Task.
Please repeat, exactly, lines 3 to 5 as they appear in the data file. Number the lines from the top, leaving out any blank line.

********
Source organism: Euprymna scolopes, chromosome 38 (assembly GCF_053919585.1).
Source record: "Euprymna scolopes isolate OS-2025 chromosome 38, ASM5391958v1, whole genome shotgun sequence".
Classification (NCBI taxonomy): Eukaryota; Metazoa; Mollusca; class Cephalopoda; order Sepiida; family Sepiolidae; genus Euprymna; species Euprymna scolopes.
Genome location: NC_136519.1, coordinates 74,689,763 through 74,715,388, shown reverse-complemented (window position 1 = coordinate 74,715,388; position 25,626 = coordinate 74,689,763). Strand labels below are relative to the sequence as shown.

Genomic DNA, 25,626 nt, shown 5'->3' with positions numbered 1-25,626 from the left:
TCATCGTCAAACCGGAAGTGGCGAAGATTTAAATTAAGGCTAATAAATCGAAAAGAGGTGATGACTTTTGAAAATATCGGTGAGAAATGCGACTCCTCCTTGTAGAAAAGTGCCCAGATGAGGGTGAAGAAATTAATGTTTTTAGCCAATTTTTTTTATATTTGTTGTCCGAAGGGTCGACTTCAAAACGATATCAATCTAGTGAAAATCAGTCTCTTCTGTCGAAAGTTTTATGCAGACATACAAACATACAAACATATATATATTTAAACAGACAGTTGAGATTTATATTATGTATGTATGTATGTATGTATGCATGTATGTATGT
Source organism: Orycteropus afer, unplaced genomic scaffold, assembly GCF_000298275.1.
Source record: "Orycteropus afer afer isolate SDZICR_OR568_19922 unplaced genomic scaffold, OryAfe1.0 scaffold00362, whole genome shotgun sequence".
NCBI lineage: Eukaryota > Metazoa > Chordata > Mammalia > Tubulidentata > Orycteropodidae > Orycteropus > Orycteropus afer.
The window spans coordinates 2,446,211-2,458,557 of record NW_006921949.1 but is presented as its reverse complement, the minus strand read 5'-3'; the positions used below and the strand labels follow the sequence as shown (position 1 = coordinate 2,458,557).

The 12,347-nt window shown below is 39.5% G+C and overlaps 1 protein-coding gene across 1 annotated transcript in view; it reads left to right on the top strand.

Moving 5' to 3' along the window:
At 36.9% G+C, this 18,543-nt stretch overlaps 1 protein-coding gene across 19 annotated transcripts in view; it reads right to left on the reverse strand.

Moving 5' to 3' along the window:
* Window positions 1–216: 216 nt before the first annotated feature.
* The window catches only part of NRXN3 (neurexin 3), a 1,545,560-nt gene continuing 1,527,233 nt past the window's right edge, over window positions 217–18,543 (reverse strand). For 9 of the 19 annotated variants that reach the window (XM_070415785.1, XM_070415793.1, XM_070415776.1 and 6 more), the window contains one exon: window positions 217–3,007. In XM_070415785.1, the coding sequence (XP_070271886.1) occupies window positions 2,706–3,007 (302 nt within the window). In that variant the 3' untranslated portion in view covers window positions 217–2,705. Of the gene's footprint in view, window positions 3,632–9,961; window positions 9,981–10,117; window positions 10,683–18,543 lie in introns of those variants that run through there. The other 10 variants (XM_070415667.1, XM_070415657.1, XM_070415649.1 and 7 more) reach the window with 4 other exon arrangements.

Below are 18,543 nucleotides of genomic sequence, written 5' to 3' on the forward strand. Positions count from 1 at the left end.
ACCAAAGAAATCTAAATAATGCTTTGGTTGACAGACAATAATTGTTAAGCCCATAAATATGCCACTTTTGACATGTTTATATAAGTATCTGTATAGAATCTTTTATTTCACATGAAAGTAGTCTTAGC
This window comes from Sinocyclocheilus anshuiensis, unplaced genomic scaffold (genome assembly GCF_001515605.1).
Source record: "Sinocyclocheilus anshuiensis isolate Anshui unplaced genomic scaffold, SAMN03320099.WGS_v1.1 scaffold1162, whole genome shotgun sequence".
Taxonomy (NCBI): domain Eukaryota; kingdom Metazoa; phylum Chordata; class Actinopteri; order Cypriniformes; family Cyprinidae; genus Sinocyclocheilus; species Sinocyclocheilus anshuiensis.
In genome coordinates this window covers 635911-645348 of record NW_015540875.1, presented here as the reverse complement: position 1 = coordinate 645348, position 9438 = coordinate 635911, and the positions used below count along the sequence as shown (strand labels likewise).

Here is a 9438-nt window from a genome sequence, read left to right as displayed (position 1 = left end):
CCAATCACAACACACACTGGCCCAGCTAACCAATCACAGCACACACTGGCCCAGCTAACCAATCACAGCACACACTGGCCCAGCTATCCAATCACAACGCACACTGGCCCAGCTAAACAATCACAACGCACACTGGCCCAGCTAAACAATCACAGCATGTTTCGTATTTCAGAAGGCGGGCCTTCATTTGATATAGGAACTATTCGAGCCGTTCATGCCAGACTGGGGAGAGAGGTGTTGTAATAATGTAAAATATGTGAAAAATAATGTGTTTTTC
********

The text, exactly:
Classification (NCBI taxonomy): Eukaryota; Metazoa; Mollusca; class Cephalopoda; order Sepiida; family Sepiolidae; genus Euprymna; species Euprymna scolopes.
Genome location: NC_136519.1, coordinates 74,689,763 through 74,715,388, shown reverse-complemented (window position 1 = coordinate 74,715,388; position 25,626 = coordinate 74,689,763). Strand labels below are relative to the sequence as shown.

Genomic DNA, 25,626 nt, shown 5'->3' with positions numbered 1-25,626 from the left: